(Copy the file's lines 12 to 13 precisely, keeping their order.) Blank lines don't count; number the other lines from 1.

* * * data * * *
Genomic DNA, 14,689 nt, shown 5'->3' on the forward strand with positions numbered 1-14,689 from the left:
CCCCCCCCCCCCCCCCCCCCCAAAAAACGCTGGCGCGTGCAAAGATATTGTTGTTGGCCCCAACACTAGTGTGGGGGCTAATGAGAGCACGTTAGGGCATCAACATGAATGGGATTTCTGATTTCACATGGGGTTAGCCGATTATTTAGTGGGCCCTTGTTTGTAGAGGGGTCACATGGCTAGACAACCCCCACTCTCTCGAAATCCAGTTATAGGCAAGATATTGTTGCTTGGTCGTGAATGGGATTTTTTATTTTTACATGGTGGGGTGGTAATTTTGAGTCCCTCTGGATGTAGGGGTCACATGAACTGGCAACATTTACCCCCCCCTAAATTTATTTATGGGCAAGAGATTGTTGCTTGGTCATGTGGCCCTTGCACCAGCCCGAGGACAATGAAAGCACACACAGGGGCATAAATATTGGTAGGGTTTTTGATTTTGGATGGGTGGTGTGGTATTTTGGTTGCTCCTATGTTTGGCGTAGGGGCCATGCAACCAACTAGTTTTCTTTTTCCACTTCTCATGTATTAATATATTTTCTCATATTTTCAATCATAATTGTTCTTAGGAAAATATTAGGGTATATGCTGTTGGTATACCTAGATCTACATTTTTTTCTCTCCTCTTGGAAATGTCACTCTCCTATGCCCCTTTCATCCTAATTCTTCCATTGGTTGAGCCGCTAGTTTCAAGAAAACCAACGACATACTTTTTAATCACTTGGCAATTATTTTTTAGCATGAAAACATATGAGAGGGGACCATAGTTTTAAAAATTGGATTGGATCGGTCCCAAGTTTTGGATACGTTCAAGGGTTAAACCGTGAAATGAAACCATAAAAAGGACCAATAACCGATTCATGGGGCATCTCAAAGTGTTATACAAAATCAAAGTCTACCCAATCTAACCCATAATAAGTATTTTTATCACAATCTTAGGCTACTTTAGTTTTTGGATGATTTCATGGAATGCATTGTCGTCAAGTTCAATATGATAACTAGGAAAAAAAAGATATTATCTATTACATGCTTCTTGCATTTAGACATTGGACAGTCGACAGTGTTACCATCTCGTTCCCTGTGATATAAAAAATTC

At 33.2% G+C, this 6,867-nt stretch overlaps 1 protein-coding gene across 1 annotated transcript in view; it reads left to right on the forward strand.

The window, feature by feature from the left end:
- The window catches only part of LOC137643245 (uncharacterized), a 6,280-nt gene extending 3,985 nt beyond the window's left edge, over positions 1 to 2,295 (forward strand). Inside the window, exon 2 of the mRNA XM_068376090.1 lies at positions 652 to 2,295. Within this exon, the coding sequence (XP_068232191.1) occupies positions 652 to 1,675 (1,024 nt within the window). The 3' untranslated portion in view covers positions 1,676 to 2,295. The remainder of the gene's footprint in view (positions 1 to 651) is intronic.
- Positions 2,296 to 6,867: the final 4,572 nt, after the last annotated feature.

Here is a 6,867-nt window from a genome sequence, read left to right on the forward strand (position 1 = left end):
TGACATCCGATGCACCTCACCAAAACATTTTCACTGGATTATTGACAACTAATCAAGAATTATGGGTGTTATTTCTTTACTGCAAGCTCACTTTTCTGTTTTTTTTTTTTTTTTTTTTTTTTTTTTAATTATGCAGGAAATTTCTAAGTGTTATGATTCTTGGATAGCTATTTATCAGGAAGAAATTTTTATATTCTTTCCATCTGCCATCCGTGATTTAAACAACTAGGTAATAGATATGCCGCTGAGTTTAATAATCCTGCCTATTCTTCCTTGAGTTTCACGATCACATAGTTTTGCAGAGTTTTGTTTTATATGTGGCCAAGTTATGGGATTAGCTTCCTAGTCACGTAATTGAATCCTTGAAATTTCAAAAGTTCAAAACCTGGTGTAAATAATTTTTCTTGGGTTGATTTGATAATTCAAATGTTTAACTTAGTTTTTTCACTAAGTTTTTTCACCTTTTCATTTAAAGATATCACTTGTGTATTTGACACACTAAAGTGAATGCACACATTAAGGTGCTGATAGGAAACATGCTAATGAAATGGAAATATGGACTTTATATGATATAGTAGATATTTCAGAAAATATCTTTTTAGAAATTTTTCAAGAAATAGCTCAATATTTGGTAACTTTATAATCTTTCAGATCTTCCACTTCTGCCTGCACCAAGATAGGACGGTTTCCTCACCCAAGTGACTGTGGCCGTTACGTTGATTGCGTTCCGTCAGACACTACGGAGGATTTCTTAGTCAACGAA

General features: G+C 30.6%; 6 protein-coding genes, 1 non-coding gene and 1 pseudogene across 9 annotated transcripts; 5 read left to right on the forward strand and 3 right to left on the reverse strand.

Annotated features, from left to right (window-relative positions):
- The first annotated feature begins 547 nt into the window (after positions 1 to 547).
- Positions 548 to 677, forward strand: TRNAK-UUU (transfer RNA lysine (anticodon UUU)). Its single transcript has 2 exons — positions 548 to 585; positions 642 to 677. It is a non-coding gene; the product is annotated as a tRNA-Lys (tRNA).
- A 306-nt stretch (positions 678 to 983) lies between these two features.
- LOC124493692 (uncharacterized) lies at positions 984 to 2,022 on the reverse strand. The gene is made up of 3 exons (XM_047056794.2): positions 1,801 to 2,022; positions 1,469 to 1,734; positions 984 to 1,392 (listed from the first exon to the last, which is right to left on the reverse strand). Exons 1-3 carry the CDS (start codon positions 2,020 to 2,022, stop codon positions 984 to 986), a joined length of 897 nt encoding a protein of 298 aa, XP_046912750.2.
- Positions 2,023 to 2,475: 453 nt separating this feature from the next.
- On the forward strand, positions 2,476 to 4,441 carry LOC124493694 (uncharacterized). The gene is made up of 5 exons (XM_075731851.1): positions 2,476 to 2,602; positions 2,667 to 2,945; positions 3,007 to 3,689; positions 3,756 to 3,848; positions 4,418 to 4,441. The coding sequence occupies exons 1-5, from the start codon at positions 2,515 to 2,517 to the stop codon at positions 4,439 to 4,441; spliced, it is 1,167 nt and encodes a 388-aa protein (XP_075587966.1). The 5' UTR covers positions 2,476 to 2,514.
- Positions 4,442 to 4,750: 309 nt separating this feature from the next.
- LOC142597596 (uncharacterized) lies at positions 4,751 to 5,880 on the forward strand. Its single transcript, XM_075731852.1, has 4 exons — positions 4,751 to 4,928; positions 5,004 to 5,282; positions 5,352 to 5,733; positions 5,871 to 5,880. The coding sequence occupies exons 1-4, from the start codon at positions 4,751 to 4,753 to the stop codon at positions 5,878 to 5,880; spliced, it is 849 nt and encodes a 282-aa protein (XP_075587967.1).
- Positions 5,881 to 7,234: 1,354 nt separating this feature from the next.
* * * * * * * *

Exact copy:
- Positions 548 to 677, forward strand: TRNAK-UUU (transfer RNA lysine (anticodon UUU)). Its single transcript has 2 exons — positions 548 to 585; positions 642 to 677. It is a non-coding gene; the product is annotated as a tRNA-Lys (tRNA).
- A 306-nt stretch (positions 678 to 983) lies between these two features.